Children can work on the farm and contribute to an immediate income increase instead of going to school which is free but then the family would be without the additional income that children can contribute to. This makes the private cost for poor families higher than for wealthier families, resulting in a lower school attendance and lower school performance for children from poor families. When females marry they move from their native village. Because of this parents of daughter don’t have the same long-run incentives to invest in education as they have for their sons.

Instead girls are often sent of to work. When males get married they stay with their parents and provide for and take care of them as they get older. This gives the parents incentives to invest in their son’s education, which sometimes is paid through the daughter’s employment. Empirical studies have shown that uneducated females hinder economic development and increase social inequalities. In most developing countries female education has a higher rate of return than the returns of male. The returns are even higher than investments in public infrastructure.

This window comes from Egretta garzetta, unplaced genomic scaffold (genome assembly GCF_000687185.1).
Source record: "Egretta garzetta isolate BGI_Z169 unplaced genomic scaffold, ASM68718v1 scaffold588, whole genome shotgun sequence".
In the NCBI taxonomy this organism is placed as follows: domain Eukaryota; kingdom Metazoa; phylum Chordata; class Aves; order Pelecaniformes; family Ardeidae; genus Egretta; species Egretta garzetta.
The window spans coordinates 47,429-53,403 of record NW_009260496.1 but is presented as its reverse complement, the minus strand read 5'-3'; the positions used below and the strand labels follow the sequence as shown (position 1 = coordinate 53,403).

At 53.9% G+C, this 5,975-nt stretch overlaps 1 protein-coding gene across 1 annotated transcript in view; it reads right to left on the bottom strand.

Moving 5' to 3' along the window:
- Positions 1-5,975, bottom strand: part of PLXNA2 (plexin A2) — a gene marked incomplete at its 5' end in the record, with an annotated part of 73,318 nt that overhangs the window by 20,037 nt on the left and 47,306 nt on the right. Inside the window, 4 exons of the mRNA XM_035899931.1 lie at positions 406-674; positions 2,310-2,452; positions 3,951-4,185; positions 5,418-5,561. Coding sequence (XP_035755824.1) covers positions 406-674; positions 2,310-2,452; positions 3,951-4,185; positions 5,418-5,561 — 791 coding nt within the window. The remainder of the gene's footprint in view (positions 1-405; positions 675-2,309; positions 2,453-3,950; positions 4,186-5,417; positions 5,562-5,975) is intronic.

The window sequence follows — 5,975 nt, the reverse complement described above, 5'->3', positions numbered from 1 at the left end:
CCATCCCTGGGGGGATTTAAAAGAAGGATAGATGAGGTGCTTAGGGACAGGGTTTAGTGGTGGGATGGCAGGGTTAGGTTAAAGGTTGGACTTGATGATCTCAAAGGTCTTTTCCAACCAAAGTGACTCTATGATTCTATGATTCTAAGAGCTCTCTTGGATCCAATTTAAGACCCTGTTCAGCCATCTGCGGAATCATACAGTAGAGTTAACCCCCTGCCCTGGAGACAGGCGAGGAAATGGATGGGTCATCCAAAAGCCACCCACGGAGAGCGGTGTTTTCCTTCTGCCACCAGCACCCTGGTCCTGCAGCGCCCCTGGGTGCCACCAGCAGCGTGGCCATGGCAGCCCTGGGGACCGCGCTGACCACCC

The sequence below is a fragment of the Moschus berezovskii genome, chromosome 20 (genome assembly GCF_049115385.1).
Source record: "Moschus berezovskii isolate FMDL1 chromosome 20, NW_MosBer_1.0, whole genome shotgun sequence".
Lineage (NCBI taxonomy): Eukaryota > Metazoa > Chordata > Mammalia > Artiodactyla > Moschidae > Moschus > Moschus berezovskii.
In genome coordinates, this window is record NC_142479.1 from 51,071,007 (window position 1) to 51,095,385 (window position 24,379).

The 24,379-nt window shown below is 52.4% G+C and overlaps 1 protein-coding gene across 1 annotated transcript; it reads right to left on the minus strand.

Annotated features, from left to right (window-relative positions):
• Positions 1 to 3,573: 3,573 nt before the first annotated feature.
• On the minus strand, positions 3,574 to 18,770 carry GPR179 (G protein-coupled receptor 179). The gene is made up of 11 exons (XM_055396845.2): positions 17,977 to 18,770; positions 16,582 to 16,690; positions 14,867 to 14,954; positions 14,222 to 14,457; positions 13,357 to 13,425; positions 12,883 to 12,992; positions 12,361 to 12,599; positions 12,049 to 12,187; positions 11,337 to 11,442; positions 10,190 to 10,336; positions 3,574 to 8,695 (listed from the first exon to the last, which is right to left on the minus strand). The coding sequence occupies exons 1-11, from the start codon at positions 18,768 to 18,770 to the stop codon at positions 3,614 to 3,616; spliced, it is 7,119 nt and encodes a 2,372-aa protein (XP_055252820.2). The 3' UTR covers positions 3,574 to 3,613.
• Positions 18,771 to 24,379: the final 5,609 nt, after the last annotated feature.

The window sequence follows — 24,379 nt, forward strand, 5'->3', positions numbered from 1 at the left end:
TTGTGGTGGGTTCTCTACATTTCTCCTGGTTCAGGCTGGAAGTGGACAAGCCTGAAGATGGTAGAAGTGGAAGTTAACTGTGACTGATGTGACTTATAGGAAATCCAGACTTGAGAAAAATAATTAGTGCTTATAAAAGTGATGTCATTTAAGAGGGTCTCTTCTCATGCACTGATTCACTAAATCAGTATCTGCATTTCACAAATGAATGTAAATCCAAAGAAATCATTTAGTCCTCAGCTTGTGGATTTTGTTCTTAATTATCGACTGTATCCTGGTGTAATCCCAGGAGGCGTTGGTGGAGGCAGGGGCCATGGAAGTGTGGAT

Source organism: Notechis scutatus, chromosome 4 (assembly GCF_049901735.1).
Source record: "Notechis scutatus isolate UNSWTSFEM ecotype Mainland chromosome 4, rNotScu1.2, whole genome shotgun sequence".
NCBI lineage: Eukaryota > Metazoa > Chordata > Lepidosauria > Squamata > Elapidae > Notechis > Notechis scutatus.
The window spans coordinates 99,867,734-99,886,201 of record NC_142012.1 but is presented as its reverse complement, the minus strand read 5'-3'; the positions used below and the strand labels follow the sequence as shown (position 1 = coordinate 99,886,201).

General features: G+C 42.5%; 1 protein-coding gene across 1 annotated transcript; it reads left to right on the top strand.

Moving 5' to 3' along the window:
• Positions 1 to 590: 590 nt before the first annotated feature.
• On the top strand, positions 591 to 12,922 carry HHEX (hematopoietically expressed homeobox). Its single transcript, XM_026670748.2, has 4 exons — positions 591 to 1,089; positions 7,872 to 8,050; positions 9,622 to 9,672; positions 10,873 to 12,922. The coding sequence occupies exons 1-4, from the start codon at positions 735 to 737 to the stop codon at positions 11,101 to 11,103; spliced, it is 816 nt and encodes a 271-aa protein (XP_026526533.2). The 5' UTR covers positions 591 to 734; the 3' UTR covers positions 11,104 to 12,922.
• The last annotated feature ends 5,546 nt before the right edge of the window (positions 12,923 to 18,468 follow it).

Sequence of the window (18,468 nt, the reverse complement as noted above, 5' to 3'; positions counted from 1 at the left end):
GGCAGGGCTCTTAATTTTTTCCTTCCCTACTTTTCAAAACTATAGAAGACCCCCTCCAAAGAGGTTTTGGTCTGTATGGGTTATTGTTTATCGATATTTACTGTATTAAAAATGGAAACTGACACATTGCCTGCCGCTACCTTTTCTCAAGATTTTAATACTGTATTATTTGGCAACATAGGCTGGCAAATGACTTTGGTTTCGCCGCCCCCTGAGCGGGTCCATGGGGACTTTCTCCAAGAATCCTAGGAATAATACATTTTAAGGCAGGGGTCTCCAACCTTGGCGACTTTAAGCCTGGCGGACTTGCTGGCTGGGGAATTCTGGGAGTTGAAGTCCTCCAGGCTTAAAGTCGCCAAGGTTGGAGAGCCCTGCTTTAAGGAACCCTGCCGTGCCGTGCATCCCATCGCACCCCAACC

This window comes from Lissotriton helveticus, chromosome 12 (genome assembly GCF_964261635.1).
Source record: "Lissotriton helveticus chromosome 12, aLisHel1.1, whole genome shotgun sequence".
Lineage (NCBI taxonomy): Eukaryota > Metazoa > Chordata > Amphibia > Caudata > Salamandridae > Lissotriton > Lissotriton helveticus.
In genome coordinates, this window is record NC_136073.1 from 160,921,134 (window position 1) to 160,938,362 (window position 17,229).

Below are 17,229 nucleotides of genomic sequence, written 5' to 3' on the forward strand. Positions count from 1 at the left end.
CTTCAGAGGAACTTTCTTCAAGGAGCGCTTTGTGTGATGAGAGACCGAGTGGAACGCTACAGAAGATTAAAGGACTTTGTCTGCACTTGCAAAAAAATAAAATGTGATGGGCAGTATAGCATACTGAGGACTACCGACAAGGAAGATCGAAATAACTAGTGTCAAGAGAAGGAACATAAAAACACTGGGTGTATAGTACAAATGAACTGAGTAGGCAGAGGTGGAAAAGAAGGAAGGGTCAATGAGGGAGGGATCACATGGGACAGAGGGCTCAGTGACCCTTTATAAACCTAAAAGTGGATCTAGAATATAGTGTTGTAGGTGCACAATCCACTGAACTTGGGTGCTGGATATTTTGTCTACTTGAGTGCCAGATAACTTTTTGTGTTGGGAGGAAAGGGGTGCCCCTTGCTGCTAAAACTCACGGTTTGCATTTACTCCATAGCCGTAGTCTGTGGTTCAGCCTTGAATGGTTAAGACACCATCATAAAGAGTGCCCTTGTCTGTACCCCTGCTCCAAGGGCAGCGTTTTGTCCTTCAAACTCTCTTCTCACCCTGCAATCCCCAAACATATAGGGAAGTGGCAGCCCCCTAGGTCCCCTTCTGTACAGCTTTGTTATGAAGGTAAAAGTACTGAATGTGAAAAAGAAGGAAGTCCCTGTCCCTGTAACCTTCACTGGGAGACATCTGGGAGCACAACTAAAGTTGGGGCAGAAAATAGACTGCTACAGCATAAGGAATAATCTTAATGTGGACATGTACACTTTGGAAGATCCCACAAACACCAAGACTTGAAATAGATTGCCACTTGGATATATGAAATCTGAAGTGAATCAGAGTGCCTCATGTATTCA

Female education contributes to higher labor force participation among women, lower fertility and improved health and nutrition for children. Educated mothers create better conditions for children to be educated and healthy than a higher income. A bad cycle is created when females aren’t educated; through the children of uneducated women and the children’s future and through them the country’s future. The cost of investing in girl’s education is more than covered through the positive side-effects from better health of children and other social benefits.

India mostly invests in higher education and not in primary or secondary which a larger mass of people could benefit from. Through investments on female education India has taken a step towards reducing the educational gender gap and other measures have been taken towards reducing the regional differences (landguiden. se). Girls total education enrolment has steadily increased at al levels but it is still below 50% at all levels. (selected educational statistics 2004-2005). In 1986 the Indian government set a goal of 6% of GNP going to education but this aspiration hasn’t been reached yet (Cheney, Ruzzi and Muralidharan, 2005).